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Aircraft Corrosion Protection, III

Aluminum corrodes almost immediately forming an oxide layer that will protect it from further corrosion. For example: Place an aircraft in a salty environment near the ocean and the unprotected aluminum corrodes if not handled properly.

There are a number of ways one can protect an aircraft against corrosion: painting, waxing, zinc-chromate priming, thin layer of pure aluminum (Alclad), anodizing and coating with a liquid protective solution.

If done properly the aircraft can last a lifetime, or more. And its resale value will not corrode either should you decide to properly have the materials protected against corrosion.

There are several methods to help prevent this process and each has their own typical application area, read more below to get a basic idea.

Corrosion Treatments

If left untouched, corrosion will attack the aluminum and a possible failure of the structure could result. Proper treatment will extend the life of the aircraft and keep its market value high, important when you plan to resell it.

Surface layers

The most common form of corrosion protection is applying a surface layer or coating, either in the form of paint or plating (think of chroming or Alclad). This forms an barrier of corrosion resistant material which is easy to apply and cheaper to replace than the structure itself. During the build phase of an aircraft, zinc-chromate primer (the yellowish green stuff) is heavily used as protection and as a base for subsequent coats of paint.

Before any treatment with zinc-chromate or other primers the parts will need to be cleaned of ink, glue residue and or grease. Read text below on how to do that.


Anodizing is an electrolytic passivation process (much like the normal oxidation of aluminum) and it thickens and strengthens the oxide layer and increases the wear resistance, it also provides a better surface for paint to adhere too. The oxide layer can be colored on request for cosmetic purposes and anodized parts are non conductive.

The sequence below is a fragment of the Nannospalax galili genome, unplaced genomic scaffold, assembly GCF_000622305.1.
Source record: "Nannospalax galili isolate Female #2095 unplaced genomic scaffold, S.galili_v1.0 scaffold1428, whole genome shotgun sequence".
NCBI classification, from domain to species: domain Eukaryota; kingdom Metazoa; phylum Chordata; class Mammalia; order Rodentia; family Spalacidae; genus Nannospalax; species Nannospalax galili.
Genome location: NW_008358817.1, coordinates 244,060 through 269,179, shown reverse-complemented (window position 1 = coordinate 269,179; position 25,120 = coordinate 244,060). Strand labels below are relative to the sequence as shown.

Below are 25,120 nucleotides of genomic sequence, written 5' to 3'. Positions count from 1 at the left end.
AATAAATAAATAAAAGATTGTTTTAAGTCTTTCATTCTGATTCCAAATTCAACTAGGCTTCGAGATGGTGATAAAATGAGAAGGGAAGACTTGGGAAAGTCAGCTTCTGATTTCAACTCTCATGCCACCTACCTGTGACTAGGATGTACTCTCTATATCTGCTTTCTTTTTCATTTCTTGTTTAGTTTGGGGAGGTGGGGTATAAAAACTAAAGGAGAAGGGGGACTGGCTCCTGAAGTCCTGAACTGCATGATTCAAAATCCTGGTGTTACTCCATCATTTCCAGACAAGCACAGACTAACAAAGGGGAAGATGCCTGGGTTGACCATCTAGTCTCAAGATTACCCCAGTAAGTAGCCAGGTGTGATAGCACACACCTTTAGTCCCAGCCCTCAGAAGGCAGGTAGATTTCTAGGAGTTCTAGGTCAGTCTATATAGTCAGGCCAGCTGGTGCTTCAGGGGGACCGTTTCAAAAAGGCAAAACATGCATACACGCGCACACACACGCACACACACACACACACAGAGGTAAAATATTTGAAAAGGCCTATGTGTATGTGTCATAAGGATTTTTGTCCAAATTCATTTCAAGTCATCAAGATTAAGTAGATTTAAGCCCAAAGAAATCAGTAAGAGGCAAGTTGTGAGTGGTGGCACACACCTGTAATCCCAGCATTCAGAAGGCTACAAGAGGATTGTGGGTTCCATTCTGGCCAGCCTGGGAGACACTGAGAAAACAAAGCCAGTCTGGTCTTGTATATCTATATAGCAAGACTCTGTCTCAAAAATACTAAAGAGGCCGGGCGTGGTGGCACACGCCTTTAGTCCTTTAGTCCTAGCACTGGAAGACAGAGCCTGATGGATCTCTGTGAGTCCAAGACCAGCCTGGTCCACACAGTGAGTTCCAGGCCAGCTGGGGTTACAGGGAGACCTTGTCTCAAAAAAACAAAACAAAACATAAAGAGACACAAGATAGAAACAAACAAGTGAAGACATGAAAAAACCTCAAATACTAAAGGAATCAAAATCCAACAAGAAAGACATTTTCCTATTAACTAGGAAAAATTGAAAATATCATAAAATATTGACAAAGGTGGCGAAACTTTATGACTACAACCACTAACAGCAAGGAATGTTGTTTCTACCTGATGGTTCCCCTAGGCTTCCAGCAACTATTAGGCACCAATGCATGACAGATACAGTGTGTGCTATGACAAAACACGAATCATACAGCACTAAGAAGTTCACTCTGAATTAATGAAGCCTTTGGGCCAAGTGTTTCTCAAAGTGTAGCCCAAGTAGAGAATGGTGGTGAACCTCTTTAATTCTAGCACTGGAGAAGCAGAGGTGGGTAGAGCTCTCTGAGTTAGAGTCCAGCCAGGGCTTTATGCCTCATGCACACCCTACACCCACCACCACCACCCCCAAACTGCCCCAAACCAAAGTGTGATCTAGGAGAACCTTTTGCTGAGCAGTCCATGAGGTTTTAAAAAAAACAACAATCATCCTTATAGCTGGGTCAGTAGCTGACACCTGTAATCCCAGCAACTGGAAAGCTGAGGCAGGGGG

The process usually uses a direct current in an electrolytic solution so that a coating is build up with pores of 10 to 150 NM which then oxidize and can be colored with a dye. The final oxide layer thickness is around 0,5 um to 150 um and will need to be sealed.


Alodine is a chemical treatment of aluminum to prevent corrosion, it is electrically conductive and can be used as a primer for layers of paint. It does not add weight or changes dimensions of the part that is being treated, where as paint does. It is easy to apply and needs no electricity (anodizing does) to treat the parts.

Alodined Aluminum

Parts may not be assembled (like with anodizing) and you will need a tank that can hold the biggest part in your kit to properly alodine. Keep temperatures above 21°C (70°F) for good results. Disposal of left over chemicals may be difficult.


Before alodining the parts will need to be cleaned with acetone to remove all ink and or glue or sticky stuff. Then use Scotch Brite to remove the oxide layer and use a good dishwash detergent (dawn) to clean any remaining grease of the parts. If this has been done properly water will form an unbroken film, if it does not, it must be cleaned again to remove the grease.

Then dry and immerse the parts in acid for three minutes, acid rinse and dip in the alodine tank for another three minutes. Then rinse and let the alodined parts settle for at least 24 hours for maximum strength.


Alumetron is a clear polymer coating that bonds to aluminum, its a water based chemical/mechanical process and the result is that treated parts are suitable for constant water immersion. Application is easy through either wipe with clean cloths or spray with a HVLP gun with fine tip. You will need to clean and degrease the parts before applying Alumetron.

Oil coatings

The inside of wings, tail sections or the fuselage can be treated by mineral or synthetic oil based solutions with a waxy compound, either dipped or sprayed. Capillary action makes sure that the solution reaches every corner and section. Will need to be reapplied every couple of years depending on the location of the aircraft.
Read more about Boeings Boeshield T-9.

Written by EAI.

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